Today would have been Mom and Dad’s 64th wedding anniversary. The two from Alabama met in New York City on a blind date in March, 1946 — each was told, “I know someone who talks just like you!” — and were married in Alabama at Thanksgiving. Fast work, Dad!
I was thinking of them because… well, I always think of them. I’m sure a day does not go by that I don’t think of my mother and father. (I remember reading a biography of Katharine Hepburn that was puzzled by her close relationship with her parents and the fact that she still quoted them long after their deaths. It didn’t puzzle me at all.)
But I was particularly thinking of them because in church yesterday something pinched my finger and on investigating I saw my mother’s engagement ring had worn through until it was close to breaking in half. Yes, I wear my own wedding ring, plus my mother’s wedding and engagement rings.
I never had an engagement ring of my own. DH and I had no money, I didn’t care about jewelry or diamonds, and it won’t surprise anyone to learn that I preferred to get a puppy instead. So, many years later, Mom told me she would leave me her rings. Those rings, later plus her mother’s engagement ring, had been on her finger all my life. I don’t remember her ever taking them off. Mom had long, narrow fingers and the tiny soft chink! of the rings clinking together is one of my earliest memories.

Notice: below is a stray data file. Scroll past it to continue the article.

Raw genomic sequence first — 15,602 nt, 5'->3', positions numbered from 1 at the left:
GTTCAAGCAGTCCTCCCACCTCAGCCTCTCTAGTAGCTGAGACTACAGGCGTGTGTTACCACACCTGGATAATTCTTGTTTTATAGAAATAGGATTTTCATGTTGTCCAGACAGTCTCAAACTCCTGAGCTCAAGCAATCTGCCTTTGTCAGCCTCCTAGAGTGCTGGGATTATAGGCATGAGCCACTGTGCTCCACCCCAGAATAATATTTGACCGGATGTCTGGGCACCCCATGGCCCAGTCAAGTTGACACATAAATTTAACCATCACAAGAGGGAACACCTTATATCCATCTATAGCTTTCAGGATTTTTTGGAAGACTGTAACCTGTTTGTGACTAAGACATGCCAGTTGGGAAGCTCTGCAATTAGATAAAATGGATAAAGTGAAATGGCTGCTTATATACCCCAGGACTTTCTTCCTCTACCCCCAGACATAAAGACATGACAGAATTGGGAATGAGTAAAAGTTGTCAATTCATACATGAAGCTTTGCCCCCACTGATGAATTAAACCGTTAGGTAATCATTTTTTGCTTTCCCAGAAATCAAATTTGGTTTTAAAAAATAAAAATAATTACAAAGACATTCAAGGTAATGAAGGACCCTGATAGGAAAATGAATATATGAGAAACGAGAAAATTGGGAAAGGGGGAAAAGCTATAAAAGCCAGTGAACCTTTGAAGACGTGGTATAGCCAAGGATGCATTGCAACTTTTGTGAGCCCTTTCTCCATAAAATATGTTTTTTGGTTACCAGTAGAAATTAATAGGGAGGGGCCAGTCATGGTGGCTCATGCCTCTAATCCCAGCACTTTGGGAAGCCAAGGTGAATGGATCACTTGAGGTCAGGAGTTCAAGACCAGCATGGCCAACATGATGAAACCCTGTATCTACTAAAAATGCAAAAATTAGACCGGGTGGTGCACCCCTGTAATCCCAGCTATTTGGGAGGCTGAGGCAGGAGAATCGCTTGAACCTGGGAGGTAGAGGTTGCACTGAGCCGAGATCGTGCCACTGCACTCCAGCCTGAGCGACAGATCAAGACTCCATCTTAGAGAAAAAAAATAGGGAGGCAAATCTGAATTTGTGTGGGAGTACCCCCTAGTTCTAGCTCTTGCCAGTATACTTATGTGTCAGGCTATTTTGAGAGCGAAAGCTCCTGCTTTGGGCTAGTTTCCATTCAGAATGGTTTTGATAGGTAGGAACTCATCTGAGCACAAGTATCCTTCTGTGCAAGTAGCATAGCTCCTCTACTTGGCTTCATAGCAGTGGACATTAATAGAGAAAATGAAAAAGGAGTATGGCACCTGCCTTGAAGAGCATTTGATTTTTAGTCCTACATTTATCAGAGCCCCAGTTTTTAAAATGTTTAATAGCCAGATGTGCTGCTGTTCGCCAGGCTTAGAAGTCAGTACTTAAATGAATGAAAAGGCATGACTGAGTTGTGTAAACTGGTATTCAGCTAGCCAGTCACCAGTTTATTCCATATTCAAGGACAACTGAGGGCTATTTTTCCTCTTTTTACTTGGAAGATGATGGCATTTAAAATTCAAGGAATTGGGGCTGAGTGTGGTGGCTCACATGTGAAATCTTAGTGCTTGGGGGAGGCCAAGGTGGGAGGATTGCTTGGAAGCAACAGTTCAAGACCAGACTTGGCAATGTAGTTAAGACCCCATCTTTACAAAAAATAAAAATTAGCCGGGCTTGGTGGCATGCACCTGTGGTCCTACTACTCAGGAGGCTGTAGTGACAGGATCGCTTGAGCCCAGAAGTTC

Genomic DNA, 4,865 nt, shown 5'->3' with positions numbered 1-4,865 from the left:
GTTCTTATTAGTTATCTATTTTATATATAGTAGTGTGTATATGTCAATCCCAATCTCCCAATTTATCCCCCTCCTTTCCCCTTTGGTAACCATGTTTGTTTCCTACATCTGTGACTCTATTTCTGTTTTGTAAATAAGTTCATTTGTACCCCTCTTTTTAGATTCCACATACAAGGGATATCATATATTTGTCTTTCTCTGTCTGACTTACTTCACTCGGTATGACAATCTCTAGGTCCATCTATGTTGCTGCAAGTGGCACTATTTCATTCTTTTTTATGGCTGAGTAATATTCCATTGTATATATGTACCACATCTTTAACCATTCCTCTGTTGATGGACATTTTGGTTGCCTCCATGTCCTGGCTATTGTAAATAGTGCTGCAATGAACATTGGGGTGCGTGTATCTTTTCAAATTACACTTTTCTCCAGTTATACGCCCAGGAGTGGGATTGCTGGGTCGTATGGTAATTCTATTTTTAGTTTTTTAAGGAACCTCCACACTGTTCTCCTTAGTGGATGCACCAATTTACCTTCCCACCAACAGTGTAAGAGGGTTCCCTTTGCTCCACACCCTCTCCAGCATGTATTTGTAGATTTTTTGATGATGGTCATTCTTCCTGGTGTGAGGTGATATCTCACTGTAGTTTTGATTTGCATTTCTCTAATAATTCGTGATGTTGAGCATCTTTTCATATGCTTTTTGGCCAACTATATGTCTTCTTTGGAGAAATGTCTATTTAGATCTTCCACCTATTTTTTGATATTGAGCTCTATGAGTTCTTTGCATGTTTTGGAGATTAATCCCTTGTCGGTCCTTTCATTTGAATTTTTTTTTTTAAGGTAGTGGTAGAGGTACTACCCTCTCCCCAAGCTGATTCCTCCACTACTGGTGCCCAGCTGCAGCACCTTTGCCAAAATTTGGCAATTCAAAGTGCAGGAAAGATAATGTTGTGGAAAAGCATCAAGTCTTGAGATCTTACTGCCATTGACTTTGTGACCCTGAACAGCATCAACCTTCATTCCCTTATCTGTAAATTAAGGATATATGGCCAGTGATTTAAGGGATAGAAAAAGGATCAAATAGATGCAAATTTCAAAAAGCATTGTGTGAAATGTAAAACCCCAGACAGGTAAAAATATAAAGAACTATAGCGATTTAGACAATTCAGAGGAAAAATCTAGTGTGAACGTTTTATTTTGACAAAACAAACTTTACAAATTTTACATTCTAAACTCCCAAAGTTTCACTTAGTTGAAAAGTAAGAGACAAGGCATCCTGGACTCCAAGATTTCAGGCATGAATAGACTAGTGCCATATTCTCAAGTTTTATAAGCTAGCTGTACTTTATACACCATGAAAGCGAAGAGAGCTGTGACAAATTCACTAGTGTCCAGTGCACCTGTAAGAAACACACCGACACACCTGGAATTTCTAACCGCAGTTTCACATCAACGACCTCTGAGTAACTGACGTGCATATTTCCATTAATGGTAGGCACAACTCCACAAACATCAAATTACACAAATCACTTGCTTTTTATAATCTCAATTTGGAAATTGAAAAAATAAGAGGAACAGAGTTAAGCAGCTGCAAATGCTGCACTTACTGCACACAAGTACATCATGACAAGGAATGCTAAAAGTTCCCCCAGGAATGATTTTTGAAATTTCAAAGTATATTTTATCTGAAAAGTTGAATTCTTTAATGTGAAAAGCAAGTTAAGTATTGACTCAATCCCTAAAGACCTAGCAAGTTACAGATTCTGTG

I don’t have her slender hands but I don’t take the rings off either. When I inherited them after Mom’s death in 2004, I was a farm manager. A woman said to me, “You’re wearing diamonds to barn chores?”
Sure. I am a no-fuss person. Any jewelry I wear has to be low maintenance, or it doesn’t last long. I tend to put something on and forget about it. My plain wedding band. Small gold stud earrings. My grandmother gave me a gold signet ring when I was in the fourth grade. I’ve worn it every day since. My initials wore off long ago but that hardly matters because it’s my grandmother and my childhood I think of, not the ring.
Similarly I have treasured looking down at my mother’s rings on my hand. They have been a totem or an amulet, a visual symbol of my parents.
But after sixty-four years of constant wear they are showing their age. I’ve taken off the cracked engagement ring and will have to learn where I can have it repaired. Arthur, the elderly jeweler on Main Street who mended things for me in the past, closed his tiny shop in the recession.
Despite the diamonds, the rings in themselves are not very valuable. What is priceless to me is their emotional freight. This morning Lucy tried the rings on and when I saw them on her small hand I suddenly had a vision of generations of family women, scrolling back and rolling forward in time.